Actually, no. Today, a lot has changed. Getting hold of a UPC isn't nearly as easy as it used to be. For some reason or another, contrary to what most people think, the Universal Product Code is no more Universal than Federal Express is Federal.

Why not, doesn't anyone coordinate UPC databases at a global level?

Firstly, there is no centralized database to store all UPCs and check against. While our UPC database is one of the most extensive out there, there have been few other attempts to create this (the Internet UPC Database would be one, but coverage is, at best, thin).

Which brings us to the governing body that maintains UPC standards, GS1. Most companies initially come to GS1 to get a barcode number for their products. The current architecture of GS1 standards is as follows:

  • Identify: Standards for the identification of items, locations, shipments, assets, etc.
  • Capture: Standards for encoding and capturing data in physical data carriers such as barcodes and RFID tags
  • Share: Standards for sharing data between parties

GS1 itself doesn’t maintain a product inventory of every UPC issued, making it difficult to cross-reference. While most companies initially come to GS1 to get a barcode number for their products, they do not provide GS1 with a list of their products. Most references are checked against private inventory systems, or on retail websites.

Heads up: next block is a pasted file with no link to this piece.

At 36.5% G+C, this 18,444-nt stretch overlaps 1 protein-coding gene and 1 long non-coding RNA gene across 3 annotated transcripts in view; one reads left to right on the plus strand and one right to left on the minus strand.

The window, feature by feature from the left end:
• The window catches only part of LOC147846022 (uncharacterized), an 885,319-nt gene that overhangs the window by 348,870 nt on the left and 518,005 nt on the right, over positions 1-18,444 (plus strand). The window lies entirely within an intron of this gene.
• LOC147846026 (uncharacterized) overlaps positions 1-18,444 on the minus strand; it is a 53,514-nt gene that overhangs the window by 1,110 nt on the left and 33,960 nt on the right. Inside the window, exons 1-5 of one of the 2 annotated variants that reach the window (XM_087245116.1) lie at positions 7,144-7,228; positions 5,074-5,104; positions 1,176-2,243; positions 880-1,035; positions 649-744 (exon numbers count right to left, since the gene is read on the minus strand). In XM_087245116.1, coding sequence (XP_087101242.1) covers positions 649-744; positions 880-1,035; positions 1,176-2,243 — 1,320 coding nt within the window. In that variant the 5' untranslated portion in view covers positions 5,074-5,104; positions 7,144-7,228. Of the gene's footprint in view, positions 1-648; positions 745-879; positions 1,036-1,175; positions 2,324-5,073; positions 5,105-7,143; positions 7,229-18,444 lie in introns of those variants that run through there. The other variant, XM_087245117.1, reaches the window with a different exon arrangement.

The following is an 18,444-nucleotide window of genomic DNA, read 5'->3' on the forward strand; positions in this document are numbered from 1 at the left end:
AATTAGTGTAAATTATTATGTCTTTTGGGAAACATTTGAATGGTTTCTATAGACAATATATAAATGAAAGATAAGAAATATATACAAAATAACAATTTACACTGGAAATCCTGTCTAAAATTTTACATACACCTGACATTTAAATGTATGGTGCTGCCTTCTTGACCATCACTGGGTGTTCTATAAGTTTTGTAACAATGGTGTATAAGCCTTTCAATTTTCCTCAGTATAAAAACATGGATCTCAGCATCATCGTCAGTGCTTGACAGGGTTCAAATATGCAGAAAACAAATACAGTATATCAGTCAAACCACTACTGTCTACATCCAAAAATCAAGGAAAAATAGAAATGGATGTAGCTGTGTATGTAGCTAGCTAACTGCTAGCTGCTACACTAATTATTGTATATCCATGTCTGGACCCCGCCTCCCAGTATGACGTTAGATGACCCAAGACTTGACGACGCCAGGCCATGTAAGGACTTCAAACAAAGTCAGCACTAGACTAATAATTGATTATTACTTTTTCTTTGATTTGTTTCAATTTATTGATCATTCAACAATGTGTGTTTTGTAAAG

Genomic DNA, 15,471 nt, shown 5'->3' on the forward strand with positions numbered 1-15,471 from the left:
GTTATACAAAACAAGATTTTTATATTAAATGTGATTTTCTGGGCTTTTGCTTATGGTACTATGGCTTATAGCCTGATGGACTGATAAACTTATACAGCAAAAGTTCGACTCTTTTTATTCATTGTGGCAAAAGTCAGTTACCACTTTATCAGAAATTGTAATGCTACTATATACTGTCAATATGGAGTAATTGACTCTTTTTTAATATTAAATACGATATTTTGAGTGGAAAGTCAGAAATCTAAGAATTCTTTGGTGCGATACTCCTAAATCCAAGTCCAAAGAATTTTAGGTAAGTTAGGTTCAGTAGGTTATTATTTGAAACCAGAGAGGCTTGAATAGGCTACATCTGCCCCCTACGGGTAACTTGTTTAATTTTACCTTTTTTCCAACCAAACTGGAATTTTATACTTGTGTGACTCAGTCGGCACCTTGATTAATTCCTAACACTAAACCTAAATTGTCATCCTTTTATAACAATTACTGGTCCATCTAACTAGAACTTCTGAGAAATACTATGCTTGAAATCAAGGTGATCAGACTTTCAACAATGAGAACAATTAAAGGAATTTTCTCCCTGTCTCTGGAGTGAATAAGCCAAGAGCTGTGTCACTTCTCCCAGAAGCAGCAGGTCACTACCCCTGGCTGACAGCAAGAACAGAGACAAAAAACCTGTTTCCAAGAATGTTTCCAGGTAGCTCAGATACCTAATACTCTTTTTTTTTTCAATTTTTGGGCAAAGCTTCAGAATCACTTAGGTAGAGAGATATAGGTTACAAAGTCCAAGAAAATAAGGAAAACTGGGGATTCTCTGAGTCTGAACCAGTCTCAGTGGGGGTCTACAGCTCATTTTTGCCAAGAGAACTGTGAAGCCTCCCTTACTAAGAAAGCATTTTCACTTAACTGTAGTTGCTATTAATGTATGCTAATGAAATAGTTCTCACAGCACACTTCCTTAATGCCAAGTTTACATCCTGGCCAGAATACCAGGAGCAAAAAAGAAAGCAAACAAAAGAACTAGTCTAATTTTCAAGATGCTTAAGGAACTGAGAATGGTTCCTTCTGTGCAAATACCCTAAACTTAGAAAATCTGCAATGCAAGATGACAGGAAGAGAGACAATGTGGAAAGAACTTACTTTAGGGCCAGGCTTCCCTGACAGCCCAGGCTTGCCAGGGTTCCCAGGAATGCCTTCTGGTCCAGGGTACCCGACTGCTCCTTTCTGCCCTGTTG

In short, there is no coordination between GS1, the global standards body in charge of maintaining the UPC system and the actual issuance of UPC codes, leading to the following (and very confusing) result:

3 completely unrelated items, all sharing the same UPC
The same UPC on a different website

The entire process of actually creating a UPC is error-prone. The system’s efficiency has been adversely effected by the emergence of e-commerce marketplaces like Amazon and Bestbuy Marketplace, where online sellers enter inaccurate UPCs, sometimes even manually. In some cases, sellers even “Google” their product UPCs and enter the first one that crops up.

Additionally, some companies have their own internal UPC systems which inadvertently leak into global databases, making things even more confusing and hard to coordinate.

The state of affairs becomes even worse especially when companies resell barcode regardless of country or origin, which throws the entire UPC structure out of the window.